NEWPORT, R.I. – Thirty-three College of Naval Warfare (CNW) graduates were asked to focus on fellowship, leadership and scholarship throughout their future military careers during the college’s commencement address at the Naval War College (NWC) on November 16.
Professor William “Bill” Hartig delivered CNW’s fall graduation address to senior students and an audience of family members and guests. Hartig, who graduated from NWC in 2000 and is a faculty member in Joint Military Operations, was chosen by the class to give the address.
Reflecting on his military and professional experience, the former Marine focused on the three “Ships” he believed would have the greatest impact on the students’ future.
“The first ship you need to leverage is fellowship—there’s an underground of fellowship at the Naval War College that I didn’t know existed until I left and served overseas,” Hartig said. “You’ll cross paths with your classmates many times in the years ahead—so use this friendship, use this knowledge and use this common ground to bond with each other and advance the service. The fellowship you’ve developed here will serve you well for the rest of your careers.”
Hartig also applauded the students’ leadership abilities and challenged the class to use those skills when the global map moves from a predominately war-time environment and the traditional laws of armed conflict and rules of engagement.
“The transition to a peacetime military with the proposed cutbacks in military funding will be a stiff challenge,” Hartig announced. “Current combat officers will need your leadership during this changeover period. How you mentor and foster moral courage in officers who know only war—only conflict—will be a key in your success as a leader.”
Hartig’s final “ship” focused on scholarship as he asked students to take their instruction from NWC and teach the future military leaders of tomorrow. He exhorted the class to “train and educate the next generation to take your place.”
“You need to fan the flames of intellectual rigor in your subordinates who didn’t have the opportunity to attend the Naval War College,” Hartig added. “It’s only if we remain a learning organization that we will survive as a premier military. That’s your number one charge.”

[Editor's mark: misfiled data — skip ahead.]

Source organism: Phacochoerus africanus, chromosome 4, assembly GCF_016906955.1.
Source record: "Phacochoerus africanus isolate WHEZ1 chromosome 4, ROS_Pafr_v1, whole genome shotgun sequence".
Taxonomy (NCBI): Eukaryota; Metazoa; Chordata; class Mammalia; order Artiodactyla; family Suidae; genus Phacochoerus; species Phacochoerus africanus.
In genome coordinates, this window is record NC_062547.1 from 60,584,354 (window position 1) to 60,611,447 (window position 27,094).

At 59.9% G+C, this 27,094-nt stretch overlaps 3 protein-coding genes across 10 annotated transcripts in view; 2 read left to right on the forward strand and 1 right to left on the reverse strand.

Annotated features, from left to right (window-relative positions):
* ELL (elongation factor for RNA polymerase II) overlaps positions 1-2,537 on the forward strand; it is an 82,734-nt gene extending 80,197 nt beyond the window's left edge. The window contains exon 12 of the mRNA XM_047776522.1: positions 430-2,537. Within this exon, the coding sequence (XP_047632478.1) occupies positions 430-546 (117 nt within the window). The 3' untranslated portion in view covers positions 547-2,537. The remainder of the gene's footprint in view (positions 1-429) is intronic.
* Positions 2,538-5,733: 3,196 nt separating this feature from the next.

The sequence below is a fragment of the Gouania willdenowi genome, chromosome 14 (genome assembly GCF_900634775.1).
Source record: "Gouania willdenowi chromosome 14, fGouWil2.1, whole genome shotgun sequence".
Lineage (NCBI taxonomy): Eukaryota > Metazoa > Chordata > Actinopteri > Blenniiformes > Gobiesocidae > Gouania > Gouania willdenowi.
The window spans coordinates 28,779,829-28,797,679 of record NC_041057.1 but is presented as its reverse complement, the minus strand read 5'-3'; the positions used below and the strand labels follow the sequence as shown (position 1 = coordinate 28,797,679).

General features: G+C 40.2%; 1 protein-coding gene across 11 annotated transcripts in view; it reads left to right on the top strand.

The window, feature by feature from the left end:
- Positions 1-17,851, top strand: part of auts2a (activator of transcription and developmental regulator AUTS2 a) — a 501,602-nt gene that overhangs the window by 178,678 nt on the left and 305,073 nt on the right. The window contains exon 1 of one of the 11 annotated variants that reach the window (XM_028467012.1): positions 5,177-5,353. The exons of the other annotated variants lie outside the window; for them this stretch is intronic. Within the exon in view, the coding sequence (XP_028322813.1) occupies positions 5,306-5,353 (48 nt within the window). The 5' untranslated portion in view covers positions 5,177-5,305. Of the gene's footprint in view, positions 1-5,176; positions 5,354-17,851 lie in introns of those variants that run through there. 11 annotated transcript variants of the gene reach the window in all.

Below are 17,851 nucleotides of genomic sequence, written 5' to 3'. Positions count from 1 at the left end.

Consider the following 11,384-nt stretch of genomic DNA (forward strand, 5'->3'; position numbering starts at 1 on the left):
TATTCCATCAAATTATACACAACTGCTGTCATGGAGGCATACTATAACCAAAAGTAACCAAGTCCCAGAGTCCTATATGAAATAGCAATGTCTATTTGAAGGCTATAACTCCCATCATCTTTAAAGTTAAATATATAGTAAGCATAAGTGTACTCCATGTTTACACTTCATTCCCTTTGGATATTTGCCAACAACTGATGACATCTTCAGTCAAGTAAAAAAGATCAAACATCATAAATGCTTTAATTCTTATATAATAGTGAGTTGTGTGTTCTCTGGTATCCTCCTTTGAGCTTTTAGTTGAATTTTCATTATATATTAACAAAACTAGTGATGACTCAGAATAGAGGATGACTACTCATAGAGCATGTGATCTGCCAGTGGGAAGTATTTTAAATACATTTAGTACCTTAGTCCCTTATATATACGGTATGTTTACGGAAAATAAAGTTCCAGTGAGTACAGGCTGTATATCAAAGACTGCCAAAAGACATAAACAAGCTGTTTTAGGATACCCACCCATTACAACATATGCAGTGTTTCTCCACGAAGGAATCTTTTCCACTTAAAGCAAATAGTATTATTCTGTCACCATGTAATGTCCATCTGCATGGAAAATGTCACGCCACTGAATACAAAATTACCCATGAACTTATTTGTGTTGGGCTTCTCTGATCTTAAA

The senior-level curriculum at NWC prepares students to broaden their perspectives and prepare themselves to assume key positions of command and staff and to build an intellectual foundation for future assignments as flag and general officers. The NWC education experience helps transition officers from duties in technical and tactical operations to responsibilities that require a broad understanding of national policy and strategy, resource allocation and management, and joint, interagency, and multinational combined operations.
“We’re fortunate to have such a strong curriculum with fabulous instructors, and I feel very prepared for my next assignment,” said Dr. Juliann Althoff, MC, USN, who will serve as the Preventative Medicine Officer for PACOM in Hawaii. “Graduation also marks a new beginning as we head to our next assignments and continue our service to our country.”
“I thoroughly enjoyed interacting with the international students this past year because that program is so unique to this institution,” said Lt. Cmdr. Andrew Ledford, who received the President’s Honor Graduate Award and whose next tour of duty will be Special Operations Command for CENTCOM in Florida. “Another takeaway is that I have a greater understanding of the thought process and the mechanics of how strategy and policy are developed and where I fit in the bigger picture.”
Phased in during the academic year’s second trimester, the students took graduate courses in NWC’s three academic departments: Joint Military Operations, Strategy and Policy and National Security Decision-Making. Their studies were complemented by an electives program that provided opportunities to explore subjects not included in the core curriculum or to investigate in greater detail specific elements of the core curriculum.
The graduates earned Joint Professional Military Education phase II credit, a critical milestone in an officer’s professional development, in addition to a Master of Arts degree in National Security and Strategic Studies.
NWC has been educating leaders for 125 years and graduates approximately 600 resident students annually. The College is accredited by the Chairman of the Joint Chiefs of Staff and the New England Association of Colleges and Schools.
By David Reese, Naval War College Public Affairs